Chinese FM reiterates strong opposition against Japan's dumping of nuclear-contaminated water ahead of facility construction
Published: Aug 03, 2022 11:01 PM
Hua Chunying File photo:CGTN

Hua Chunying File photo:CGTN

The Chinese Foreign Ministry on Wednesday reiterated its strong concern and opposition on the one-sided decision made by the Japanese government on releasing nuclear-contaminated water from the Fukushima nuclear power plant into the sea as the construction of dumping facilities are reported to begin on Thursday.

According to Kyodo News, Tokyo Electric Power Company said on Wednesday that it will on Thursday start to build undersea tunnels and other facilities to discharge treated water from the Fukushima nuclear plant into the ocean.

Chinese Foreign Ministry spokesperson Hua Chunying restated China's criticism of Japan's extremely irresponsible act of arbitrarily dumping nuclear-contaminated water when asked to comment on Japanese Prime Minister Fumio Kishida's remarks at the Review Conference of the Parties to the Treaty on the Non-Proliferation of Nuclear Weapons (NPT). 

Japan will closely work with the international community to promote its effort in a transparent way in accordance with domestic and international security standard, said Kishida at the conference.

Fu Cong, Director General of the Arms Control Department at the Chinese Foreign Ministry, who led the Chinese delegation at the meeting, said that the Japanese government should seriously respond to the legitimate concerns from the neighboring countries and the international community over the disposition of nuclear contaminated water and find proper handling ways through full consultation with stakeholders and relevant international organizations.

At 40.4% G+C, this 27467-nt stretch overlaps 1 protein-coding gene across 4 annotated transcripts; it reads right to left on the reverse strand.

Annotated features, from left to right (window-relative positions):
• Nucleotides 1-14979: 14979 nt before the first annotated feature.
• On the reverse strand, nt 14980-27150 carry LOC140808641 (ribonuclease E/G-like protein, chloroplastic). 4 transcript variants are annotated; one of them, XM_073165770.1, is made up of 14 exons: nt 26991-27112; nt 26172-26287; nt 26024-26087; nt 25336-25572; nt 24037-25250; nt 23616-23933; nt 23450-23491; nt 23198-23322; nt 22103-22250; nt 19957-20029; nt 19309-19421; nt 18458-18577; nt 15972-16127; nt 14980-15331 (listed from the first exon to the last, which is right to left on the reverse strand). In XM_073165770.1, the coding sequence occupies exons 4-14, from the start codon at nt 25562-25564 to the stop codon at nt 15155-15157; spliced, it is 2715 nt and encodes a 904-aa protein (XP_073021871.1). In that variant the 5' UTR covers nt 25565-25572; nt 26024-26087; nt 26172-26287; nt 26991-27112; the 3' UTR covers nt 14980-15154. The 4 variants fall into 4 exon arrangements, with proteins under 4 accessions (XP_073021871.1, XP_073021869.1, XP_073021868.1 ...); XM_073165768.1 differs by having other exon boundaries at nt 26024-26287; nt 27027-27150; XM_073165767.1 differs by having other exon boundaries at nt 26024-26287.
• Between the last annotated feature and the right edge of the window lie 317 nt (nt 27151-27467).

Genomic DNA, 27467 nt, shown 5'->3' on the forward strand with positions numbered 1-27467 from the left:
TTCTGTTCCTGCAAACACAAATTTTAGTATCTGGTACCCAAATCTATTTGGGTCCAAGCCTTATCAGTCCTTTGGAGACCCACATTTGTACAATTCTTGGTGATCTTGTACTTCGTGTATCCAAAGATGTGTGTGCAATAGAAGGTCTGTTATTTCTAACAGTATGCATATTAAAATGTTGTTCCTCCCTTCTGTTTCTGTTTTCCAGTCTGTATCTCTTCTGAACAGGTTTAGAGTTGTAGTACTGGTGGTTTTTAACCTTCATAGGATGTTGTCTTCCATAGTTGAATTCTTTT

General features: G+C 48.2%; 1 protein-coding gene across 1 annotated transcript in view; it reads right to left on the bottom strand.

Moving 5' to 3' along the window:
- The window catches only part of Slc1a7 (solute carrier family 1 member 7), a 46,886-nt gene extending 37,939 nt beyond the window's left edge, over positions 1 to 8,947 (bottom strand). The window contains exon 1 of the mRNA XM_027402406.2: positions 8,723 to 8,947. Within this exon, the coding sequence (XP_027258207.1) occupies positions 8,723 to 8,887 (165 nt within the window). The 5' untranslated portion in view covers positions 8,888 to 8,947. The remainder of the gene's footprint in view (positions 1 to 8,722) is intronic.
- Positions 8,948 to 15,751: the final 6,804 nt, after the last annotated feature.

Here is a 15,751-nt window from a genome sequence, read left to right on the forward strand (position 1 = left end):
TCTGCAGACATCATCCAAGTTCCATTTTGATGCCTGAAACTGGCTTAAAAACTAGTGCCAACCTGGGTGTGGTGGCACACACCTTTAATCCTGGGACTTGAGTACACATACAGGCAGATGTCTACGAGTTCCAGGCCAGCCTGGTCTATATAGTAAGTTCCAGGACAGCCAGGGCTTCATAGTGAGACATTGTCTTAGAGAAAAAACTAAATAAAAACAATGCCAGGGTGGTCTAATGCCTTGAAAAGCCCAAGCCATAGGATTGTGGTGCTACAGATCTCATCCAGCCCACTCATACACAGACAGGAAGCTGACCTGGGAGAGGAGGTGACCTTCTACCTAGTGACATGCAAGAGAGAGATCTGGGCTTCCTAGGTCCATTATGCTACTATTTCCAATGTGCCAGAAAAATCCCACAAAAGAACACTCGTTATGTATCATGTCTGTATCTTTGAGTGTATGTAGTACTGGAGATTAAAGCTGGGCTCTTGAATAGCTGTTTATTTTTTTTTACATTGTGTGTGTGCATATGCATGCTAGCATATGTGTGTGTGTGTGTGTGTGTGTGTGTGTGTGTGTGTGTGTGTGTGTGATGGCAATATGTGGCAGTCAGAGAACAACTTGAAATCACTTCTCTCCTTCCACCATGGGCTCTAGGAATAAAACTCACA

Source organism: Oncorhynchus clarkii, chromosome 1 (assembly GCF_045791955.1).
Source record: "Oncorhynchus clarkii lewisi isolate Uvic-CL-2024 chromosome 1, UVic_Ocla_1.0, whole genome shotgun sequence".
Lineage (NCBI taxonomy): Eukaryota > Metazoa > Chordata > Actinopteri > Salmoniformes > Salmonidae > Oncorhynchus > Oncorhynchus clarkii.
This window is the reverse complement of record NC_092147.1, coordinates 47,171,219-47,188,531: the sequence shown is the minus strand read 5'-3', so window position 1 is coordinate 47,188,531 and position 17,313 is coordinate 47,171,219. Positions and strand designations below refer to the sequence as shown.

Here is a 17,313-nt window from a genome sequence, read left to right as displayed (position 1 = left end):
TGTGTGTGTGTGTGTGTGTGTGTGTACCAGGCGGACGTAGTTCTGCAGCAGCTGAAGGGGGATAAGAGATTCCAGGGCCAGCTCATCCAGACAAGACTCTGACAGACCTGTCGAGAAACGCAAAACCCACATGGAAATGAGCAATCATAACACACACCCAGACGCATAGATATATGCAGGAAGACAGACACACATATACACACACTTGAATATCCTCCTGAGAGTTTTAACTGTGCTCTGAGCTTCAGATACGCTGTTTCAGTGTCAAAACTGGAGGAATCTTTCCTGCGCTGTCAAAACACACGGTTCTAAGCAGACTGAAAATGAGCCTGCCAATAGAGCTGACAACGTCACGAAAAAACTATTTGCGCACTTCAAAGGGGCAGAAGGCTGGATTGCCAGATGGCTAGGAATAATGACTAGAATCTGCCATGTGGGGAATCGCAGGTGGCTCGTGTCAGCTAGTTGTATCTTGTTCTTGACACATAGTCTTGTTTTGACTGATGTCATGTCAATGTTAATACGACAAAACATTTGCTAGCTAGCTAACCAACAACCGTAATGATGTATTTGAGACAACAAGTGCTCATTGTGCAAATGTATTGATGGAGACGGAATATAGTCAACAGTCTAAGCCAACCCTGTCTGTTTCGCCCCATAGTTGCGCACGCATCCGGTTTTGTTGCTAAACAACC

"The peaceful use of nuclear energy shouldn't be at the expense of the natural environment and human health," emphasized Fu.

Hua pointed out the questions and concerns raised by Japanese people and the international community about its discharging plan, including the disposal plan's legitimacy, the reliability of Japan's data, and the efficacy of the treatment system and the uncertainty of environmental impact.

Hua urged Japan not to start the discharging until a proper way of dealing with nuclear-contaminated water in a science-based, open, transparent and safe manner is found.

Amid sweeping concerns over Japan's Fukushima discharge plan, another nuclear power plant in central Japan leaked about seven tons of water containing radioactive elements on Monday. 

According to the operator Kansai Electric Power Company, the amount of radioactivity of the leaked water from Mihama 3 reactor at the Mihama nuclear power plant in Fukui Prefecture is about 2.2 million becquerels.

The Japanese government decided to discharge nuclear-contaminated water from the Fukushima nuclear power plant into the sea in April 2021. The plan got formal approval from Japan's nuclear regulator on July 22 and is expected to start in spring 2023.